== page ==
• Blood In The Streets, Spain, Part 1 [View article]
    I don't think it is worthy of being read again and again.
    Aug 2, 2012. 02:44 AM | 1 Like Like |Link to Comment
  • If I Overpay Now, Will I Regret It Later? [View instapost]
    There's a big question in this excellent instablog, and a little one as well. First, are your rules too rigid? Rules applied to emotions and to relationships should not be so rigid. You love a painting, you would get incalculable satisfaction from seeing it every day for years, so you should buy it. A house is also an emotional thing but too many people in the last decade or so have fallen in love with a house, subsequently getting an experience, albeit not the one they had hoped for.

    For financial investments, rules should be a lot tighter. Will you attain great emotional satisfaction from owning a particular stock? I think the more heathy attitude is satisfaction in seeing a yearly total return of 5%, 6% or 8%. Anybody who feels happy because he owns a piece of something should perhaps start with a hobby, or buy a dog.

    The bigger question is: how to deal with regrets? Which of course is connected to the even bigger question: how to live properly? But I have blathered enough here already.
    Aug 2, 2012. 02:32 AM | 1 Like Like |Link to Comment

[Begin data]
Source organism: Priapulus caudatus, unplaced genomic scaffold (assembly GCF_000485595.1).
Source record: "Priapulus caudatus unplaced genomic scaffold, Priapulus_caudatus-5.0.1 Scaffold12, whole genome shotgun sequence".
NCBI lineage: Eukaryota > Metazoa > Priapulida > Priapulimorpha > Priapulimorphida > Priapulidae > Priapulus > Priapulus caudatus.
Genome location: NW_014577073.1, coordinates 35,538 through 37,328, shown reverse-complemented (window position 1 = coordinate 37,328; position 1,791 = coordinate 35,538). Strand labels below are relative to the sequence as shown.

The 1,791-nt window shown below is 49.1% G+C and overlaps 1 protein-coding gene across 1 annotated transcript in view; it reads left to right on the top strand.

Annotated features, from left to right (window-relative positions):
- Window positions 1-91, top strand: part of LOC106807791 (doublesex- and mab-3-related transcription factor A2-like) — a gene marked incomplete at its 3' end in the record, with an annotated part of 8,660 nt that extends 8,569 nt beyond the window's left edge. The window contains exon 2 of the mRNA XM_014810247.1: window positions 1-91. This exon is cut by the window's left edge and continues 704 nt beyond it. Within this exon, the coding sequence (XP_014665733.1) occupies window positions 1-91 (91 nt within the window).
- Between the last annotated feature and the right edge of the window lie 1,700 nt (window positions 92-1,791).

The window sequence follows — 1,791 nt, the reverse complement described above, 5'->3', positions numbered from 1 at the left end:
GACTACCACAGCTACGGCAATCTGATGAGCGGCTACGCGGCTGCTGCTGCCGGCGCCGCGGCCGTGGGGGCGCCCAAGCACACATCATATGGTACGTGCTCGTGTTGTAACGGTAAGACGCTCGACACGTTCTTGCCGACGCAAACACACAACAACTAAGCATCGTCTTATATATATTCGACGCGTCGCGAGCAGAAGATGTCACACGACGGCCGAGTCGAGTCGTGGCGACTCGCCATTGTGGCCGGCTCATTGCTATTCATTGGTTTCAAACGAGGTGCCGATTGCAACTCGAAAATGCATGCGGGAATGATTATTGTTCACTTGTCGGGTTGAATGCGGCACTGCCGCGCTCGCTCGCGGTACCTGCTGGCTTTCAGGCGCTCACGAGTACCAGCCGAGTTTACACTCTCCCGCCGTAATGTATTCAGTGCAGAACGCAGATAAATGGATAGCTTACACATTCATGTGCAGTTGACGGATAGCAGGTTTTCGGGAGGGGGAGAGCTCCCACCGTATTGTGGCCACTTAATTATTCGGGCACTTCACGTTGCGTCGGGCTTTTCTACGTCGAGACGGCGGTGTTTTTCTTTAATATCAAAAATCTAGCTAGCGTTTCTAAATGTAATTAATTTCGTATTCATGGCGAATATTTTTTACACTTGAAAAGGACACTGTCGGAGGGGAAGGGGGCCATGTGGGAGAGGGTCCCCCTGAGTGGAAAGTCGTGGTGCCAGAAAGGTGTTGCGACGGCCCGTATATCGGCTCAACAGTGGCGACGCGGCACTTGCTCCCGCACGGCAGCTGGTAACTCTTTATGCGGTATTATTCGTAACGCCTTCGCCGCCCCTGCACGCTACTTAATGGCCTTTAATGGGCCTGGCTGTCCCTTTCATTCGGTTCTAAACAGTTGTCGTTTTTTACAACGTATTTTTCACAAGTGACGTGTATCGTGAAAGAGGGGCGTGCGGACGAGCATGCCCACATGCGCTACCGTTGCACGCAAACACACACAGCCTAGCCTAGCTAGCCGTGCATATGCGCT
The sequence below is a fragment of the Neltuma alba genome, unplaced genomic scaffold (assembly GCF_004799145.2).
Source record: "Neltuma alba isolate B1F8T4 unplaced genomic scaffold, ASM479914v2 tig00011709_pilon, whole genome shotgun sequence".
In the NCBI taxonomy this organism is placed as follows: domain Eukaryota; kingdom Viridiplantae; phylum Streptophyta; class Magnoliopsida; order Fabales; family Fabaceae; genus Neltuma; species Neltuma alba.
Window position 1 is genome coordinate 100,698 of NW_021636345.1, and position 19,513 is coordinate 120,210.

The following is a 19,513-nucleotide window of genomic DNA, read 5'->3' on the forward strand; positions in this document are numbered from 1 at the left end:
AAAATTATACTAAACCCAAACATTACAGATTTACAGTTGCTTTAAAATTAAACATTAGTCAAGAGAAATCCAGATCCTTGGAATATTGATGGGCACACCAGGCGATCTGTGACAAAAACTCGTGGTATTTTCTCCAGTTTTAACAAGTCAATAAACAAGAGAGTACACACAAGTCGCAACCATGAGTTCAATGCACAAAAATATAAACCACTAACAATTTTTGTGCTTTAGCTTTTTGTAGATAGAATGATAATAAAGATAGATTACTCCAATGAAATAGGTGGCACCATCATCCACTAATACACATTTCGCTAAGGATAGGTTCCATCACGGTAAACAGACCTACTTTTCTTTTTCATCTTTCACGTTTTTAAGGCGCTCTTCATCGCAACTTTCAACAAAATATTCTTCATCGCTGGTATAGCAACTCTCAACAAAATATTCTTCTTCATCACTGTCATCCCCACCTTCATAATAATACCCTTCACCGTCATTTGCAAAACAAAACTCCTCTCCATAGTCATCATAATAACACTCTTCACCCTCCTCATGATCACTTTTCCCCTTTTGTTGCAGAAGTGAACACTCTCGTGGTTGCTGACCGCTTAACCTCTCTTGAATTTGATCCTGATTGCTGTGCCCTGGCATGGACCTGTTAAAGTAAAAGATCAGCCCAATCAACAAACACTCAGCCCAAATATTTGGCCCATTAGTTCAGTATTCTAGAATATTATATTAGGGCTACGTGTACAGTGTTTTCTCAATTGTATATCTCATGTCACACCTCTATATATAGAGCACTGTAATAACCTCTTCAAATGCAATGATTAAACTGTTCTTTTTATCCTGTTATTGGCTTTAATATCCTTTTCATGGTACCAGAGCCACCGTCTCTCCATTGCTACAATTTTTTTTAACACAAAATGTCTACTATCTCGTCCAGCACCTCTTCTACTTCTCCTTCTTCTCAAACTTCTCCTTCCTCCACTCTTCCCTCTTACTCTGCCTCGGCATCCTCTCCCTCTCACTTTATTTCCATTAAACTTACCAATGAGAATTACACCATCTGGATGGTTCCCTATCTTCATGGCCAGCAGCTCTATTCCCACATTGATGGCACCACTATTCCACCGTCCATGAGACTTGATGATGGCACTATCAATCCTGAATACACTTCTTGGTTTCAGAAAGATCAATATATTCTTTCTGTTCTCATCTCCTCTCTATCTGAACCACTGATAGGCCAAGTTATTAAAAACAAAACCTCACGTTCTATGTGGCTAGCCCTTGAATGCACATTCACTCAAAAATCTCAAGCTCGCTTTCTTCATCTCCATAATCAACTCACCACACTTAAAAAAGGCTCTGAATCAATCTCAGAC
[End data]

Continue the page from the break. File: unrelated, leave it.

• Blood In The Streets, Portugal (Part 1) [View article]
    These are really first-class articles! I wish there were more authors at SA who do this kind of timely and thorough analysis. Surely, there are buying opportunities in Greece, or Ireland, but one doesn't hear enough about them.

    That said, I am disinclined to purchase Portuguese stocks as Portugal has a high withholding tax on dividends that is notoriously difficult to get refunded. (The same applies to Italy and Norway). It sounds like a counter-productive public policy to me.
    Aug 1, 2012. 06:39 AM | Likes Like |Link to Comment
  • 2 Perspectives On The 'French Lion In The Grass' [View article]
    Valuediv, I agree with you 100% -- with the caveat that America is still the place to go to if you are brilliant and want to make lots of money.